AbstractIn Australia, average educational achievement among immigrants at age 15, and participation rates in post-school study are equivalent to or slightly higher than those of Australian students. However, these averages mask wide variations in student achievement and post-school outcomes within the immigrant population. Productive participation and improving lifetime wellbeing are core aims of government policies linked to immigrant settlement, youth educational attainment and transitions. The period of transition between education and employment can be difficult for young people, particularly young immigrants. Previous research indicates that there are strong links between education, employment and levels of wellbeing. In this thesis, using a sequential explanatory mixed method, I present findings from analysis of longitudinal data, and interviews with experienced settlement and education providers. My research questions examine whether young immigrants differ from their Australian peers in terms of their education, employment and wellbeing. I also examine whether there are differences within the migrant population by grouping young people according to country of origin (refugee source countries and other countries) and generation of settlement (first and second generations). I draw on human and social capital theories, segmented assimilation, the comparative integration context and the ideal of multiculturalism as part of integration approaches, to understand the association between migrant status and occupational expectations, educational attainment, employment outcomes and wellbeing for one cohort of young men and women living in Australia. Although human capital theory suggests that higher levels of educational attainment are associated with greater likelihood of employment, my analysis of longitudinal data collected by the Longitudinal Surveys of Australian Youth (LSAY) project from one cohort of young people between 2003 and 2013 shows that, despite having higher levels of educational attainment, some migrant groups are clearly disadvantaged in the labour market. The results show that levels of educational attainment of first and second-generation migrants are broadly equivalent to those of their longer-term Australian peers. However, considering gender outcomes - employment for young women is more problematic, particularly for those born in refugee source countries. Regarding wellbeing at age 25 - net of the effects of general health, socio-economic status, education, employment status and partnership status - male first-generation immigrants from refugee source countries reported the lowest levels of psychological distress, and female first-generation immigrants from refugee source countries reported the highest levels of psychological distress, compared to their longer-term Australian peers. These findings were discussed with service providers in the migrant settlement, education and employment fields generating qualitative data to further our understanding of the complexities of settlement experiences of young migrants. The integration of findings from both data sources indicates that there is a greater need for consideration of the intersectionality of gender and migrant background (including generation) when considering the settlement experiences of young migrants. Significant thesis contributions include 1) innovative use of ‘refugee source countries’ migrant status categories using the LSAY data; 2) holistic approach to examining education, employment and wellbeing comparing transitions of young people in Australia; 3) reviewing theoretical perspectives to determine that the ideal of multiculturalism has stronger support in education than employment and wellbeing, and that the integration context of settlement in Australia requires greater consideration; and 4) identifying gaps in available longitudinal quantitative data sets which hamper research and analysis of migrants’ transitions from education to employment. Implications for policy and practice, research limitations and potential for future research are outlined. Keywords: Australia, education; employment; generation; immigrant; psychological distress; refugee; settlement; wellbeing.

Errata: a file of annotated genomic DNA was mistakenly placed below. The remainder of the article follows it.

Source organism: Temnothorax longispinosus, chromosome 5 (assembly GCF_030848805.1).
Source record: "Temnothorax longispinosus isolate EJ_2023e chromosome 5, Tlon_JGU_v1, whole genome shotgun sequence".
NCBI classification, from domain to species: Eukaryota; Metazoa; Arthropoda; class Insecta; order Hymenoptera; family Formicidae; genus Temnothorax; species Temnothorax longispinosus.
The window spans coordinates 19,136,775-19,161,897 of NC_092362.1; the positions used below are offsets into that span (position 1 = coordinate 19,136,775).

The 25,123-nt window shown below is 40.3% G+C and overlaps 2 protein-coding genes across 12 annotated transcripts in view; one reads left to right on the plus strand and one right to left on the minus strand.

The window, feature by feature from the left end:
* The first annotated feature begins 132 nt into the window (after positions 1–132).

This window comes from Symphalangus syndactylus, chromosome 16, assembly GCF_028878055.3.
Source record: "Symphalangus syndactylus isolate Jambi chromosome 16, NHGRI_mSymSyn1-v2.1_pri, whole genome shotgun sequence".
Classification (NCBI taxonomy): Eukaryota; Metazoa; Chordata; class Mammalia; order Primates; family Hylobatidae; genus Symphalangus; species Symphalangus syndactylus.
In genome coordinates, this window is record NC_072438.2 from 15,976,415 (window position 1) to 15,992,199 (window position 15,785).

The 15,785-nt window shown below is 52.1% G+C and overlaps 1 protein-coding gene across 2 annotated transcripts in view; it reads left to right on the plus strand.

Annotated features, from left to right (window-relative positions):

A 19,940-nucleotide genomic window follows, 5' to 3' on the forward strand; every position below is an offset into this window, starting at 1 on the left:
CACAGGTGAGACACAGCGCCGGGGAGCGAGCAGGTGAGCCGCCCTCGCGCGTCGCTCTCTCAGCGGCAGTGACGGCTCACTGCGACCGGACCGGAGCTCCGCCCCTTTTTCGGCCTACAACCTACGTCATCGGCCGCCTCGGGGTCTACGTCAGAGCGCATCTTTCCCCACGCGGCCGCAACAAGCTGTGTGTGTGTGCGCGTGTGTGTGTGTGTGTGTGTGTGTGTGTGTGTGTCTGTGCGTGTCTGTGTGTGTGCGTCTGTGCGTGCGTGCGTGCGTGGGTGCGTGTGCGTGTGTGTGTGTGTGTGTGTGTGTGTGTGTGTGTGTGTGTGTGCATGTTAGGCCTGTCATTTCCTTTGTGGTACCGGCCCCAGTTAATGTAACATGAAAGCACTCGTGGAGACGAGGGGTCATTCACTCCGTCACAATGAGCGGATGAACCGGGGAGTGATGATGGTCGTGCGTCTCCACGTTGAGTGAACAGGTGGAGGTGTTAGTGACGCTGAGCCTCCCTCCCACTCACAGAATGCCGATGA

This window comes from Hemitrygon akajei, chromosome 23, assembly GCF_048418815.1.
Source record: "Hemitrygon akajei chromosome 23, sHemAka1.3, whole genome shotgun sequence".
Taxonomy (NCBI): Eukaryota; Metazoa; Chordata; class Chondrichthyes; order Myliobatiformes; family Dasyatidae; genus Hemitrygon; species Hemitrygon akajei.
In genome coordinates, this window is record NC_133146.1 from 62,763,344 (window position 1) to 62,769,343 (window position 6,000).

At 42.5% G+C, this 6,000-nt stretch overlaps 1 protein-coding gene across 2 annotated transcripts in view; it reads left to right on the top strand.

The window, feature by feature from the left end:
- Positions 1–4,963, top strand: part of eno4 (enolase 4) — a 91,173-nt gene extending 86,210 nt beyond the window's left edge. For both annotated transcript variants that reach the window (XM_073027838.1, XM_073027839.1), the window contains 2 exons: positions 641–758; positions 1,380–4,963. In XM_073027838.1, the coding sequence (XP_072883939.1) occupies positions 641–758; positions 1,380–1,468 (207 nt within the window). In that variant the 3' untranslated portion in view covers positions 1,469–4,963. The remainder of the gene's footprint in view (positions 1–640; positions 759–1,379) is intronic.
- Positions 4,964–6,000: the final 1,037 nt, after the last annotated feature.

|Date of Award||2019|
|Supervisor||Louise Watson (Supervisor), Moo Sung Lee (Supervisor) & Jenny Chesters (Supervisor)|
The education, employment and wellbeing outcomes of young migrants in Australia: a focus on those from refugee source countries
Childs, A. (Author). 2019
Student thesis: Doctoral Thesis